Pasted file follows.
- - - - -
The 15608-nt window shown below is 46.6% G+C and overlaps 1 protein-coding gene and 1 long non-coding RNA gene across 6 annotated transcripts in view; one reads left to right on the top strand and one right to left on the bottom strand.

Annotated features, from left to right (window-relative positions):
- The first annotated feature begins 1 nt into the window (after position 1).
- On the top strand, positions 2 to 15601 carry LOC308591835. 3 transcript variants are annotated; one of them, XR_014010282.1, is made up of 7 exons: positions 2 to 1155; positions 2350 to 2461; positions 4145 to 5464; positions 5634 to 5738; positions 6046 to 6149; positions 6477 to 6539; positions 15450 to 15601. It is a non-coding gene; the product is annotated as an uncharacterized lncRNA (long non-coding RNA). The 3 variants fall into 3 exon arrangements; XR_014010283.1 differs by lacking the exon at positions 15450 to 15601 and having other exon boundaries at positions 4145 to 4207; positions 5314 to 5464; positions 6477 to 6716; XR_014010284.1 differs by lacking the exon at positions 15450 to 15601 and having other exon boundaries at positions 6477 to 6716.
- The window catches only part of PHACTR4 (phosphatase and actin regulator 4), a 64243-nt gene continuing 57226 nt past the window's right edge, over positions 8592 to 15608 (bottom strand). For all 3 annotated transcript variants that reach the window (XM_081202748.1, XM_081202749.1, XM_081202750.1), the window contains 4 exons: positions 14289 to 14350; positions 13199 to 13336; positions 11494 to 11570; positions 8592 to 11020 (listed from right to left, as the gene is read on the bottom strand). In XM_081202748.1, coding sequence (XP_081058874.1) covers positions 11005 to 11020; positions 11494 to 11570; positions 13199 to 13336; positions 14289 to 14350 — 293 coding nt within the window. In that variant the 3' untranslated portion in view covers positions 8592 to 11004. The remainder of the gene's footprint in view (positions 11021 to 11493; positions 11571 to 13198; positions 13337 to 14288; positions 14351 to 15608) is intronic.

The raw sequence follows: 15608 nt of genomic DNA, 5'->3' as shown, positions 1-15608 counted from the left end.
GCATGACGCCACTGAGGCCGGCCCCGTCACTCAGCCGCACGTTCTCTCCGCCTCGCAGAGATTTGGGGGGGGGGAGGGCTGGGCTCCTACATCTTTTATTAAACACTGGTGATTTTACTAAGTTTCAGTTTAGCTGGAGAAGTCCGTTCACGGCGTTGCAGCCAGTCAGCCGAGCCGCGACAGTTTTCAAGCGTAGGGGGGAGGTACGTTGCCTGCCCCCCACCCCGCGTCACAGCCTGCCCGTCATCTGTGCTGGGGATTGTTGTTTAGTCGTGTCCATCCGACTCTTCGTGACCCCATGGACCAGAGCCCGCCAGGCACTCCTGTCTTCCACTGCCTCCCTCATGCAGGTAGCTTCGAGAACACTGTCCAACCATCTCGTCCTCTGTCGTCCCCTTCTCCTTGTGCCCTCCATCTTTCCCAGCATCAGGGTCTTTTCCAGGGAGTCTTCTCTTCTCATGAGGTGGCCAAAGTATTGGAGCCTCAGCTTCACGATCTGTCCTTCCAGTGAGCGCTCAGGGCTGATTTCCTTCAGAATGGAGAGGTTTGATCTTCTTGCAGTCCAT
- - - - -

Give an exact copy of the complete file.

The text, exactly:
The 15608-nt window shown below is 46.6% G+C and overlaps 1 protein-coding gene and 1 long non-coding RNA gene across 6 annotated transcripts in view; one reads left to right on the top strand and one right to left on the bottom strand.

Annotated features, from left to right (window-relative positions):
- The first annotated feature begins 1 nt into the window (after position 1).
- On the top strand, positions 2 to 15601 carry LOC308591835. 3 transcript variants are annotated; one of them, XR_014010282.1, is made up of 7 exons: positions 2 to 1155; positions 2350 to 2461; positions 4145 to 5464; positions 5634 to 5738; positions 6046 to 6149; positions 6477 to 6539; positions 15450 to 15601. It is a non-coding gene; the product is annotated as an uncharacterized lncRNA (long non-coding RNA). The 3 variants fall into 3 exon arrangements; XR_014010283.1 differs by lacking the exon at positions 15450 to 15601 and having other exon boundaries at positions 4145 to 4207; positions 5314 to 5464; positions 6477 to 6716; XR_014010284.1 differs by lacking the exon at positions 15450 to 15601 and having other exon boundaries at positions 6477 to 6716.
- The window catches only part of PHACTR4 (phosphatase and actin regulator 4), a 64243-nt gene continuing 57226 nt past the window's right edge, over positions 8592 to 15608 (bottom strand). For all 3 annotated transcript variants that reach the window (XM_081202748.1, XM_081202749.1, XM_081202750.1), the window contains 4 exons: positions 14289 to 14350; positions 13199 to 13336; positions 11494 to 11570; positions 8592 to 11020 (listed from right to left, as the gene is read on the bottom strand). In XM_081202748.1, coding sequence (XP_081058874.1) covers positions 11005 to 11020; positions 11494 to 11570; positions 13199 to 13336; positions 14289 to 14350 — 293 coding nt within the window. In that variant the 3' untranslated portion in view covers positions 8592 to 11004. The remainder of the gene's footprint in view (positions 11021 to 11493; positions 11571 to 13198; positions 13337 to 14288; positions 14351 to 15608) is intronic.

The raw sequence follows: 15608 nt of genomic DNA, 5'->3' as shown, positions 1-15608 counted from the left end.
GCATGACGCCACTGAGGCCGGCCCCGTCACTCAGCCGCACGTTCTCTCCGCCTCGCAGAGATTTGGGGGGGGGGAGGGCTGGGCTCCTACATCTTTTATTAAACACTGGTGATTTTACTAAGTTTCAGTTTAGCTGGAGAAGTCCGTTCACGGCGTTGCAGCCAGTCAGCCGAGCCGCGACAGTTTTCAAGCGTAGGGGGGAGGTACGTTGCCTGCCCCCCACCCCGCGTCACAGCCTGCCCGTCATCTGTGCTGGGGATTGTTGTTTAGTCGTGTCCATCCGACTCTTCGTGACCCCATGGACCAGAGCCCGCCAGGCACTCCTGTCTTCCACTGCCTCCCTCATGCAGGTAGCTTCGAGAACACTGTCCAACCATCTCGTCCTCTGTCGTCCCCTTCTCCTTGTGCCCTCCATCTTTCCCAGCATCAGGGTCTTTTCCAGGGAGTCTTCTCTTCTCATGAGGTGGCCAAAGTATTGGAGCCTCAGCTTCACGATCTGTCCTTCCAGTGAGCGCTCAGGGCTGATTTCCTTCAGAATGGAGAGGTTTGATCTTCTTGCAGTCCAT